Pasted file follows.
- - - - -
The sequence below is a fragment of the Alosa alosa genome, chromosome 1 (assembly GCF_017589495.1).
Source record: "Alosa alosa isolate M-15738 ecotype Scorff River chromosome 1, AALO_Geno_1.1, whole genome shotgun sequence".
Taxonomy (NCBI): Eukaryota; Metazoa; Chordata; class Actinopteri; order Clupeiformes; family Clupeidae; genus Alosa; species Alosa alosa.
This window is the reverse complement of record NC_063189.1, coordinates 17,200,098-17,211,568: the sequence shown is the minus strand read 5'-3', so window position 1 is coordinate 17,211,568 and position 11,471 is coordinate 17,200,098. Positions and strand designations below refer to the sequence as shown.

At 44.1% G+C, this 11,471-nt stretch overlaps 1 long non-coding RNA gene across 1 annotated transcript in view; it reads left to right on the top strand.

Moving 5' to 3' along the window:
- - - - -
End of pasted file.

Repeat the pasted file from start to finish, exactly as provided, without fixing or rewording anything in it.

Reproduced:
The sequence below is a fragment of the Alosa alosa genome, chromosome 1 (assembly GCF_017589495.1).
Source record: "Alosa alosa isolate M-15738 ecotype Scorff River chromosome 1, AALO_Geno_1.1, whole genome shotgun sequence".
Taxonomy (NCBI): Eukaryota; Metazoa; Chordata; class Actinopteri; order Clupeiformes; family Clupeidae; genus Alosa; species Alosa alosa.
This window is the reverse complement of record NC_063189.1, coordinates 17,200,098-17,211,568: the sequence shown is the minus strand read 5'-3', so window position 1 is coordinate 17,211,568 and position 11,471 is coordinate 17,200,098. Positions and strand designations below refer to the sequence as shown.

At 44.1% G+C, this 11,471-nt stretch overlaps 1 long non-coding RNA gene across 1 annotated transcript in view; it reads left to right on the top strand.

Moving 5' to 3' along the window: